French Defense Minister Jean-Yves Le Drian, left, and French Foreign Minister Laurent Fabius, second left, join hands with Japanese Foreign Minister Fumio Kishida, seond right, and Japanese Defense Minister Gen Nakatani during a Japan-France two-plus-two meeting in Tokyo, Friday, March 13, 2015. Japan and France signed an arms transfer agreement Friday, paving the way for developing drones and other unmanned equipment together as Japan seeks to play a greater military role internationally. (AP Photo/Koji Sasahara,pool) The Associated Press
Tag Archives: France
Japan’s Prime Minister Shinzo Abe is due to visit Europe in May (link). What should he be getting out of this trip?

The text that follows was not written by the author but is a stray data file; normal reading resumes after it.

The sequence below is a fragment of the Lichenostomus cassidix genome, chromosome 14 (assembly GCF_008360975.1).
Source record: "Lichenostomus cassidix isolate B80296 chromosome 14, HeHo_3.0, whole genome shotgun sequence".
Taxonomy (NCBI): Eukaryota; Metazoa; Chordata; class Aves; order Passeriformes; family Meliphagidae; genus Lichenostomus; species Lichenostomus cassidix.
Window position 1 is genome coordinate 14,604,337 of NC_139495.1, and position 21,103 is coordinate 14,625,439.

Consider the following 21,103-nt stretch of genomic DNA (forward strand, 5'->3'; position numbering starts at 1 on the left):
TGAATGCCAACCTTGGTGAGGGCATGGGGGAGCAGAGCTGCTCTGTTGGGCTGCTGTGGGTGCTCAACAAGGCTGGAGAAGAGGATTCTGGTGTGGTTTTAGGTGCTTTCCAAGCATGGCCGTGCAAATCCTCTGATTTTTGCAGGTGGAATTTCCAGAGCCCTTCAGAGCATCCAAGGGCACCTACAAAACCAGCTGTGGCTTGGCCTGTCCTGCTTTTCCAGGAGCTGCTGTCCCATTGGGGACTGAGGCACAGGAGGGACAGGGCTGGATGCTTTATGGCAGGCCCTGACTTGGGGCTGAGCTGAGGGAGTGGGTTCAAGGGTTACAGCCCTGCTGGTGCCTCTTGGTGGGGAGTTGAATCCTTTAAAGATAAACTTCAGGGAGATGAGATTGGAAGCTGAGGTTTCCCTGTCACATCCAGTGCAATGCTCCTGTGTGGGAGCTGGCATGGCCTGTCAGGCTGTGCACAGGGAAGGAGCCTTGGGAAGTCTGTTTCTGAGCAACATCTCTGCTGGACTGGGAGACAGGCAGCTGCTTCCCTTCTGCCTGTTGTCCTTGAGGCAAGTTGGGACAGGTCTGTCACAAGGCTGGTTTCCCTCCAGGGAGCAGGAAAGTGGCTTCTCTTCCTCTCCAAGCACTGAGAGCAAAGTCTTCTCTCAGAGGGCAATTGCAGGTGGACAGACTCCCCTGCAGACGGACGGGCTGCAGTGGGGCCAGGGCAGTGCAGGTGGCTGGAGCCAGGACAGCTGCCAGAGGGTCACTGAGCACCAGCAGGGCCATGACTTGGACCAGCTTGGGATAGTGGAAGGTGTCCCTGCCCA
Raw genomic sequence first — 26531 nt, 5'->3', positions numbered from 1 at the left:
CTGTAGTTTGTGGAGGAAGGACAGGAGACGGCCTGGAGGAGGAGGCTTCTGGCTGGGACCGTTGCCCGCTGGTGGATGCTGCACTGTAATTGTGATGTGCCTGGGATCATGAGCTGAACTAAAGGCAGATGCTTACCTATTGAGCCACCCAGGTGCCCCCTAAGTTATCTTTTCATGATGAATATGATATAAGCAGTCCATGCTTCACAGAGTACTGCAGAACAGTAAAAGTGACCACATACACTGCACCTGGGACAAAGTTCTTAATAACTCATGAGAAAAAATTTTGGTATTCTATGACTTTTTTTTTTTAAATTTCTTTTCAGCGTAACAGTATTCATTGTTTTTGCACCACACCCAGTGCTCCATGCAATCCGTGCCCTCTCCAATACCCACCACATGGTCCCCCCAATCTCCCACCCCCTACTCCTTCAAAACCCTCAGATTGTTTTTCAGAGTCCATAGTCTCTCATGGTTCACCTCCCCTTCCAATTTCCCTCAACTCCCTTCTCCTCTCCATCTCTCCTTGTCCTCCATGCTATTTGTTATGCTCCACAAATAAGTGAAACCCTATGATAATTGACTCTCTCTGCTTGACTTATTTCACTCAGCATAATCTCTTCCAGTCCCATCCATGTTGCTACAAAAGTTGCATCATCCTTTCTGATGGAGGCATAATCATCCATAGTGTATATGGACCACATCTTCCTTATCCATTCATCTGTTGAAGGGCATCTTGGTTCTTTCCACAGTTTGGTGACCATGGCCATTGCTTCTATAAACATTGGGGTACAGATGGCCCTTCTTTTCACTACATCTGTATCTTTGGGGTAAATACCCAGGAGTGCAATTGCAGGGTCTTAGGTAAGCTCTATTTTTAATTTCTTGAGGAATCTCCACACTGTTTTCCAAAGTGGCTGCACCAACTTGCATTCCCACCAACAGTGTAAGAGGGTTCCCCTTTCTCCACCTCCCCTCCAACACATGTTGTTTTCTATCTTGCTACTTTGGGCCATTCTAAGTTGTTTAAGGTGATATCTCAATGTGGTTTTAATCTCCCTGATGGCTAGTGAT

- The idea is to strengthen relations with the European Union , sign a few free trade agreements and finalize the Japan-EU Economic Partnership Agreement. Considering Japan’s desire for a more strategic relationship with Europe, why not go a bit further? PM Abe has talked about making some changes in policies that will lead to Japan becoming even more proactive in global peacekeeping efforts, and so far there is little to show for it. UN Peacekeeping is one option, but why not kill two birds with one stone (peacekeeping and Euro-Japan concord) and agree to pursue a Framework Partnership Agreement with the EU that would allow Japanese civilians and members of the Self Defence Forces to participate in EU crisis management missions and operations? Korea is on track to do so, then why not Japan? Approximately two thirds of CSDP efforts are civilian missions, so well within the ‘human security’ paradigm MOFA has supported through the UN. Also, following the NATO withdrawal from Afghanistan (an alliance apparently in no hurry to do anything similar again), the EU is still launching missions left, right and centre, and may offer more opportunities for Japan to bond with a European security platform.